Universities in a Changing Europe: 30 Years since the Fall of the Iron Curtain
31 October 2019
Professor Tudorel Toader, Rector of the Alexandru Ioan Cuza University in Iasi
These days, Europe honors the 30 years passed since the fall of the Iron Curtain. At the same time, Europe witnesses Brexit.
These two events make two corner stones in the contemporary history of Europe. The former one had a major, positive impact on higher education in general and in particular on Alexandru Ioan Cuza University of Iasi; it is our hope that the latter – now delayed for January 31st, 2020 – will not have, overall, a negative impact.
This was a main topic in the Rectors’ seminar organized by Alexandru Ioan Cuza University of Iasi a few days ago; while working together with my colleagues for organizing it, we had a good opportunity to look back into our academic history.
Alexandru Ioan Cuza University of Iasi has been from its very birth a vivid illustration of what commitment to international academic cooperation means. Being the first Romanian modern university (established 1860) Alexandru Ioan Cuza University of Iasi had, for many years, all its academic staff educated abroad – in France, Germany, Austria, Italy. The connections University of Iasi professors – as alumni of Western universities – had established during their studies, were naturally converted into long-lasting relations and cooperation with their Almae Matres. The University of Iasi jubilee (1910-1911) was celebrated together with many of the great European universities. One example of the academically fruitful international relations of Alexandru Ioan Cuza University of Iasi is Seminarul Matematic, the Mathematics library of the university. It has been established during the jubilee year, in 1911, by University of Iasi professors who were alumni of Gottingen University. They set up our library following closely the rules and procedures of the Mathematics Library in Gottingen: free shelf access 24/7 using private keys, endless discussions and individual or team work on the library premises. The Mathematics school of Alexandru Ioan Cuza University of Iasi was initiated inside and around Seminarul Matematic and thereafter, for more than 100 years now, went on to become a world-renowned one, together with its library.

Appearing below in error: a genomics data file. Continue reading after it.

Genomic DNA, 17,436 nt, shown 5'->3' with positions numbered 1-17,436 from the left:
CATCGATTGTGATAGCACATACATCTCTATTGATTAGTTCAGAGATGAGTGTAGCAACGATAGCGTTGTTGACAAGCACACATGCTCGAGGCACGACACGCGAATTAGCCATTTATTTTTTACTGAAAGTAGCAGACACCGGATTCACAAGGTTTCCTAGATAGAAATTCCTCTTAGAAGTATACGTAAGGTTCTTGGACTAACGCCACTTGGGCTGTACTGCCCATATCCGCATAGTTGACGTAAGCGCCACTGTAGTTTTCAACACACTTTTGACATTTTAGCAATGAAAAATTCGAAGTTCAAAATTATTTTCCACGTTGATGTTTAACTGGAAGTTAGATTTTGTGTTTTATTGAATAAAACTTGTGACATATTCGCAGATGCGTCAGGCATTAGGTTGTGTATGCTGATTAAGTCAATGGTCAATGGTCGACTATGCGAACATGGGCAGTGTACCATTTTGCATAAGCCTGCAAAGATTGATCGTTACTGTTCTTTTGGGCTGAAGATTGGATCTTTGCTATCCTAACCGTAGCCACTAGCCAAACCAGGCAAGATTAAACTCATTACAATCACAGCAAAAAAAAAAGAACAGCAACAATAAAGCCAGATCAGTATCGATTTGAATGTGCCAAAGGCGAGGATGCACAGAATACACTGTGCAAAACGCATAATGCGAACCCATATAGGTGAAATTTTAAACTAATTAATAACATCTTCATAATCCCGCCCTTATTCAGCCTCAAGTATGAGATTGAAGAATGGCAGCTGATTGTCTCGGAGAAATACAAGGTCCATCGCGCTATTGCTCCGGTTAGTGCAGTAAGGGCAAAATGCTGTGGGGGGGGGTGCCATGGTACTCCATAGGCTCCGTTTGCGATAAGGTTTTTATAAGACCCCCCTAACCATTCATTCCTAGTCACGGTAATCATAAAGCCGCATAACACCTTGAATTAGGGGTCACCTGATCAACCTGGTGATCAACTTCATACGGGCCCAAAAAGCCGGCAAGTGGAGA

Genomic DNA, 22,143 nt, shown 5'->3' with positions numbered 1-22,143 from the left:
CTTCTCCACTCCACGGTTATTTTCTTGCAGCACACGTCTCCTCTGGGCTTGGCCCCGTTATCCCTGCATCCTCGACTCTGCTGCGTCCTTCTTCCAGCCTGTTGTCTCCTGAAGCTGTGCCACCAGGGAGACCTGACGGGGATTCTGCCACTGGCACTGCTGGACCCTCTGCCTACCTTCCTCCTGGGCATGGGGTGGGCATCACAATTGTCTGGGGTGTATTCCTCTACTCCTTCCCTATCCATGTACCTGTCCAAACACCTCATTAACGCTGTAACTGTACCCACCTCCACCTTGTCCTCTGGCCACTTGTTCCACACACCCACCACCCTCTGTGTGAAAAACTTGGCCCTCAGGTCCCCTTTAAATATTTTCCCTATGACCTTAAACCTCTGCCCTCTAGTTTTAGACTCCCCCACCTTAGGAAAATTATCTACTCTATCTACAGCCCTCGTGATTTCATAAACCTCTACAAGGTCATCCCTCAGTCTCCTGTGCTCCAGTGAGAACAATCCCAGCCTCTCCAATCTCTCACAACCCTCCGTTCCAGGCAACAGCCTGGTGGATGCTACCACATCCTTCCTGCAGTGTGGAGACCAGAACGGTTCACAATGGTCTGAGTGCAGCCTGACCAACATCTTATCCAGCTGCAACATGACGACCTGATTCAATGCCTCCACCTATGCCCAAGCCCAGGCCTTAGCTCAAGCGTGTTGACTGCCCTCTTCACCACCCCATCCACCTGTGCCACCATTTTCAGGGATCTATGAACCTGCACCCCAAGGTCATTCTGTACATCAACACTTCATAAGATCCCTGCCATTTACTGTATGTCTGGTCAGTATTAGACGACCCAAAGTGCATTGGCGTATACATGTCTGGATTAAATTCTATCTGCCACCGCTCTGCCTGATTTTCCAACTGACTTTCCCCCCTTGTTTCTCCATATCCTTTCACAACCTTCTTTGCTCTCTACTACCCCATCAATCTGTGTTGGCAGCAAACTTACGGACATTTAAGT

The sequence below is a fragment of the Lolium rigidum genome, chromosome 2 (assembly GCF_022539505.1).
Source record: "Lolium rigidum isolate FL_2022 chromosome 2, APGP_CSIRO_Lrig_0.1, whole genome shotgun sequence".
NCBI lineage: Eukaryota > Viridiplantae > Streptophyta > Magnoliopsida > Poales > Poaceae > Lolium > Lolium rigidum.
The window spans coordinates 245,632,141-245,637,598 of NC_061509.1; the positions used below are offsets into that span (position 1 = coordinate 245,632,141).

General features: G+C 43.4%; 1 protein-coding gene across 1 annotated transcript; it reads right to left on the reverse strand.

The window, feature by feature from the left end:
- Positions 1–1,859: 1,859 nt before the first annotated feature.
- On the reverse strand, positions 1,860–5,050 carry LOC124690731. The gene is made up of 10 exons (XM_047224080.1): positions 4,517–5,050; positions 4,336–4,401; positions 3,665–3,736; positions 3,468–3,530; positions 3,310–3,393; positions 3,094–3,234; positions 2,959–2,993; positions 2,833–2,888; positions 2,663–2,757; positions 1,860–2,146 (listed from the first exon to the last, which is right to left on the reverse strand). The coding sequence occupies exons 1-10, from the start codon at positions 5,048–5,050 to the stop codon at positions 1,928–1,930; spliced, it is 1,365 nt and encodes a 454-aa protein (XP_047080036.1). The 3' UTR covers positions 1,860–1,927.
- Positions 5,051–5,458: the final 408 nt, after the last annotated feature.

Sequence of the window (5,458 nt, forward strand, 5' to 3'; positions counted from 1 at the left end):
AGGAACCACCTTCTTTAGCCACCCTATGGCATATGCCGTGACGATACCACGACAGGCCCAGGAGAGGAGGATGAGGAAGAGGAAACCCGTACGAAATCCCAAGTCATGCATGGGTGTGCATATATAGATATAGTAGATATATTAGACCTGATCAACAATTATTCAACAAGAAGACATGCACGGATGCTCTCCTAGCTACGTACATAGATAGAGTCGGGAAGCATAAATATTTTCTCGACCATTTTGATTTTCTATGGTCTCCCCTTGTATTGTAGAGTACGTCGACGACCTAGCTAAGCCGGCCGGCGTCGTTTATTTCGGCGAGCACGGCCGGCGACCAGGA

Today, Alexandru Ioan Cuza University of Iasi is a top research university in Romania and a leader in international academic exchanges. Yearly, some 1000 members of our academic community (roughly, 750 students and 250 staff) study, teach or go for training in our 400+ academic partners in the Erasmus+ programme alone.